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Democratising Theatre

In the classic Scottish play The Steamie the characters compare the experience of the community gathering on the green to dry their washing to the prospect of having your own washing machines in your own house. The young character is looking forward to having her own machine – as she would never have to leave her house, whilst the others lament the passing of the idea of  “community”, illustrated by everyone gathering on the green.

To me theatre and in particular touring theatre is essential to create and nurture that sense of community and its sense of community that we desperately need in this increasingly fractured world. We live in a world where arguably people spend more time on their phones than engaging directly with each other, and in a world where people feel isolated and that they have no one to relate to or engage with.

Theatre brings together a community, even just for one evening. It places complete strangers under one roof and compels them to engage, not just with each other but with the two hours traffic of the stage. It encourages them to see themselves not as individuals but as part of a bigger picture –it compels them to empathise with the emotional journey of the characters they are watching.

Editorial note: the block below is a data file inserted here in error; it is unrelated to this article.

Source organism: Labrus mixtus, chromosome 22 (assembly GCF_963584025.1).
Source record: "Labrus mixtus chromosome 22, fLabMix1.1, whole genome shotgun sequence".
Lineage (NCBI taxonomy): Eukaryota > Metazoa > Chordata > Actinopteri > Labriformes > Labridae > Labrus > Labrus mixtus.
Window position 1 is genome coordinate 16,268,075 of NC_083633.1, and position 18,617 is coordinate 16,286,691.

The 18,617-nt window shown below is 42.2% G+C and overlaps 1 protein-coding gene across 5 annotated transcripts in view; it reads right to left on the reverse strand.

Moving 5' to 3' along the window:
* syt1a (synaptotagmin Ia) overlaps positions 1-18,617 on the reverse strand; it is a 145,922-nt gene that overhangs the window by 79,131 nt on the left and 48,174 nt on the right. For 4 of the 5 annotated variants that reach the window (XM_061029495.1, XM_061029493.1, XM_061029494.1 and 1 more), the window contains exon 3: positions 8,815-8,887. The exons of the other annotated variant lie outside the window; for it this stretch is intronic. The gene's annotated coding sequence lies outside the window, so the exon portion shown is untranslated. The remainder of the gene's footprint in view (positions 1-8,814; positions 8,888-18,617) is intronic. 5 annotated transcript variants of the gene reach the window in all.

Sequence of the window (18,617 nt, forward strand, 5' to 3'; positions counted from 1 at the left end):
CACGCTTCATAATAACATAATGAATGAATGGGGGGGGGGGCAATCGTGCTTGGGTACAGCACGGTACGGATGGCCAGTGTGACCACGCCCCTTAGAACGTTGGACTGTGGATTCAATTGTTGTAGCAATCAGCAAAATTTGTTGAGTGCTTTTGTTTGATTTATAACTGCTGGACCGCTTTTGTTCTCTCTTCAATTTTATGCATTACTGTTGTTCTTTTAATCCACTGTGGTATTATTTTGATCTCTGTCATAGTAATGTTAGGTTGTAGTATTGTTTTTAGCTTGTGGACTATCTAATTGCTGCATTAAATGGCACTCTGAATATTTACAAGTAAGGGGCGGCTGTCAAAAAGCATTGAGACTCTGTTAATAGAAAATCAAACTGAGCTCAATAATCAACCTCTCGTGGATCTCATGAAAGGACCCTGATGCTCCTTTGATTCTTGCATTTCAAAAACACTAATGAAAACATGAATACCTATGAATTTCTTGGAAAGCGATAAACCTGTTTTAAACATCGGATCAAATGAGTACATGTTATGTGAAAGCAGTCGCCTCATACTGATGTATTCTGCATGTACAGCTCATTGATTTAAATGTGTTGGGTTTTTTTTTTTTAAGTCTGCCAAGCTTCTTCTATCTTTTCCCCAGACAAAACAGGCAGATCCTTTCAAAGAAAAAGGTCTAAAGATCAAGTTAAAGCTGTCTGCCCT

Taking theatre out beyond the main cities into smaller towns and villages encourages people to engage who may have been put off by the distance to or the ticket prices of the main city venues. In our next tour with Democracy you will see the same show whether you are going to the Theatre Royal in Glasgow or the Theatre Royal in Dumfries. You should have the same experience in The Kings in Edinburgh or The Village Theatre in East Kilbride --- in a sense we are ‘Democratising’ Theatre.

There is a view that touring theatre has lost its political heft and its energy since the days of the lauded 80’s and 90’s theatre companies: Wildcat, 7:84, Borderline etc. However touring theatre, I feel, is more needed now then ever, partly for the reasons above. It’s just that now, in the “Nachos and Netflix” culture, we have to work much harder to draw people away from their laptops and into the theatre.

The days of the ‘out of the back of the van, rough and ready, two planks and a passion theatre’ perhaps have given way to a theatre that has to be sophisticated but accessible, nuanced but entertaining, challenging but satisfying, intellectual but unpretentious. When people can stream the latest high quality drama to their phones or binge on box sets of classic series –we have to offer them something they wont get on their laptop; Theatre that is not just the same high quality drama they can receive on their phone, but that it has the one crucial ‘ingredient’ that a million downloads won’t have –its live and its happening now in front of them. That energy and rapture of live performance can be intoxicating and creates a sense of a community coming together and sharing the same life affirming experience.

Published in Director's Blog